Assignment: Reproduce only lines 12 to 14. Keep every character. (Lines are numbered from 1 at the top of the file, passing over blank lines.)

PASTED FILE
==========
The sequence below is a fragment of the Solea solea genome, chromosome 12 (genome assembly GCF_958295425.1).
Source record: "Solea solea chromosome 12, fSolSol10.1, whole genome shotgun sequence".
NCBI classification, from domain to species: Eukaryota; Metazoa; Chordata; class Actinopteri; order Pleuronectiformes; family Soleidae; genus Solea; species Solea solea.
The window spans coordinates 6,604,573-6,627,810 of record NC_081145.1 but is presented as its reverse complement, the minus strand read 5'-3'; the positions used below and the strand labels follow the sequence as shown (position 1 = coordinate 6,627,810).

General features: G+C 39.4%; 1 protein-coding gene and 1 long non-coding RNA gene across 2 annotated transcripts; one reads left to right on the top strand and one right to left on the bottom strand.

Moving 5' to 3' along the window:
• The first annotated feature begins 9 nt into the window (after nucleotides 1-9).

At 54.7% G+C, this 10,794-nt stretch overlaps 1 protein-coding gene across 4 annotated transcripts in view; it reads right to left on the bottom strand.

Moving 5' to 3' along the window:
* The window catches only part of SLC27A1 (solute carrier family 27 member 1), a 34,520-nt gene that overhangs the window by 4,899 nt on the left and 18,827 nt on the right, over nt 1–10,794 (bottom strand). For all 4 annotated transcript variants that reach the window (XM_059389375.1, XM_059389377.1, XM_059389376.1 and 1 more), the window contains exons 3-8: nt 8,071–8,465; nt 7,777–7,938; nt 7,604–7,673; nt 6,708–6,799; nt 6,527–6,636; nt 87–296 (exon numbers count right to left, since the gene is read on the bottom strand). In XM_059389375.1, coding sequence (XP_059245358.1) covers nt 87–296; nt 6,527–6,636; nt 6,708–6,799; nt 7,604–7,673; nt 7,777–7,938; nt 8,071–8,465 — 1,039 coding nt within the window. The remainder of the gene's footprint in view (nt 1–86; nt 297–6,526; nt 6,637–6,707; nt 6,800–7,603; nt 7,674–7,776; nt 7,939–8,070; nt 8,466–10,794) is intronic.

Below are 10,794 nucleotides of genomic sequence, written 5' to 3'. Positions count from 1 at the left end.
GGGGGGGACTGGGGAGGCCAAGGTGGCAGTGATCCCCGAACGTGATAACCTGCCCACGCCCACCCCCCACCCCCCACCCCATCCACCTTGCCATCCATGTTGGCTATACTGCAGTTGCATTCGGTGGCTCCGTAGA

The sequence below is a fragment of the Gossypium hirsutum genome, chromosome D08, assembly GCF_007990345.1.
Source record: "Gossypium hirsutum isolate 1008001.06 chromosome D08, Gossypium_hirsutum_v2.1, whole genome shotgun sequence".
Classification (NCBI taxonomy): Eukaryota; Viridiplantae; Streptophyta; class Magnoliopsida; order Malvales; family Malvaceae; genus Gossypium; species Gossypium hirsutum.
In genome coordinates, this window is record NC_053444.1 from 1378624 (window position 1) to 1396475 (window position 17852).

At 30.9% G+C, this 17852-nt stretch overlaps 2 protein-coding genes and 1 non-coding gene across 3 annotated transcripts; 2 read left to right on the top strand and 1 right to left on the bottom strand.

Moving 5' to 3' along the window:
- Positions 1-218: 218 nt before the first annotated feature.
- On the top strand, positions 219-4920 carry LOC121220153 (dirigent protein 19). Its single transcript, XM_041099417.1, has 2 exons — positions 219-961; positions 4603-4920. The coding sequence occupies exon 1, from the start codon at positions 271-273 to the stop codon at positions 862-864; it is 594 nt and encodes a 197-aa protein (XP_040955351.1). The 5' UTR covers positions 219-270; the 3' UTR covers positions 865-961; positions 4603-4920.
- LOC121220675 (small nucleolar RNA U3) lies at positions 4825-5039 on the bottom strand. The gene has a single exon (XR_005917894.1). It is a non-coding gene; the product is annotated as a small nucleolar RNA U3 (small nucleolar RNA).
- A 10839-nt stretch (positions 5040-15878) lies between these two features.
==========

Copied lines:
GGGGGGGACTGGGGAGGCCAAGGTGGCAGTGATCCCCGAACGTGATAACCTGCCCACGCCCACCCCCCACCCCCCACCCCATCCACCTTGCCATCCATGTTGGCTATACTGCAGTTGCATTCGGTGGCTCCGTAGA

The sequence below is a fragment of the Gossypium hirsutum genome, chromosome D08, assembly GCF_007990345.1.
Source record: "Gossypium hirsutum isolate 1008001.06 chromosome D08, Gossypium_hirsutum_v2.1, whole genome shotgun sequence".